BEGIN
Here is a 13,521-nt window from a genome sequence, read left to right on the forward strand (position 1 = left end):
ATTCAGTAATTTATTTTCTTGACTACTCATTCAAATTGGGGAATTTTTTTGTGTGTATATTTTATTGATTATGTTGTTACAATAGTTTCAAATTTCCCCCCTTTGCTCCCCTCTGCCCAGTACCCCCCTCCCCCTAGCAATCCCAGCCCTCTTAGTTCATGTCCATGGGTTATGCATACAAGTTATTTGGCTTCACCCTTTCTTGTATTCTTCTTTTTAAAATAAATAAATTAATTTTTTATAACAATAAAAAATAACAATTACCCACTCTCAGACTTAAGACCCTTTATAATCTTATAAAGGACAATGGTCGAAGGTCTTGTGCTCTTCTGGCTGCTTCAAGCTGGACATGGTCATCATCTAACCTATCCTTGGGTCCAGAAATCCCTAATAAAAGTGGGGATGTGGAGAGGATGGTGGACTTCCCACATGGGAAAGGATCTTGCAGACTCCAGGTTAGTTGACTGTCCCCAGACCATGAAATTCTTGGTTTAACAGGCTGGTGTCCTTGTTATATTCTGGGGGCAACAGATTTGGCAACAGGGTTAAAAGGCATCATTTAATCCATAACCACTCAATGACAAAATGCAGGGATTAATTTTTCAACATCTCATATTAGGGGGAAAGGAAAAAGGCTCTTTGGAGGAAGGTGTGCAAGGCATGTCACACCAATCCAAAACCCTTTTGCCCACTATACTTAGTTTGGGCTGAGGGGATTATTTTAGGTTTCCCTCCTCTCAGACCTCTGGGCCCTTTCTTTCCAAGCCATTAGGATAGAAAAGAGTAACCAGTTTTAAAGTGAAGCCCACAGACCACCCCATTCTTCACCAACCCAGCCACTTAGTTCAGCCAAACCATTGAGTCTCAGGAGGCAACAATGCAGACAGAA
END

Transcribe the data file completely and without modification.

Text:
Here is a 13,521-nt window from a genome sequence, read left to right on the forward strand (position 1 = left end):
ATTCAGTAATTTATTTTCTTGACTACTCATTCAAATTGGGGAATTTTTTTGTGTGTATATTTTATTGATTATGTTGTTACAATAGTTTCAAATTTCCCCCCTTTGCTCCCCTCTGCCCAGTACCCCCCTCCCCCTAGCAATCCCAGCCCTCTTAGTTCATGTCCATGGGTTATGCATACAAGTTATTTGGCTTCACCCTTTCTTGTATTCTTCTTTTTAAAATAAATAAATTAATTTTTTATAACAATAAAAAATAACAATTACCCACTCTCAGACTTAAGACCCTTTATAATCTTATAAAGGACAATGGTCGAAGGTCTTGTGCTCTTCTGGCTGCTTCAAGCTGGACATGGTCATCATCTAACCTATCCTTGGGTCCAGAAATCCCTAATAAAAGTGGGGATGTGGAGAGGATGGTGGACTTCCCACATGGGAAAGGATCTTGCAGACTCCAGGTTAGTTGACTGTCCCCAGACCATGAAATTCTTGGTTTAACAGGCTGGTGTCCTTGTTATATTCTGGGGGCAACAGATTTGGCAACAGGGTTAAAAGGCATCATTTAATCCATAACCACTCAATGACAAAATGCAGGGATTAATTTTTCAACATCTCATATTAGGGGGAAAGGAAAAAGGCTCTTTGGAGGAAGGTGTGCAAGGCATGTCACACCAATCCAAAACCCTTTTGCCCACTATACTTAGTTTGGGCTGAGGGGATTATTTTAGGTTTCCCTCCTCTCAGACCTCTGGGCCCTTTCTTTCCAAGCCATTAGGATAGAAAAGAGTAACCAGTTTTAAAGTGAAGCCCACAGACCACCCCATTCTTCACCAACCCAGCCACTTAGTTCAGCCAAACCATTGAGTCTCAGGAGGCAACAATGCAGACAGAA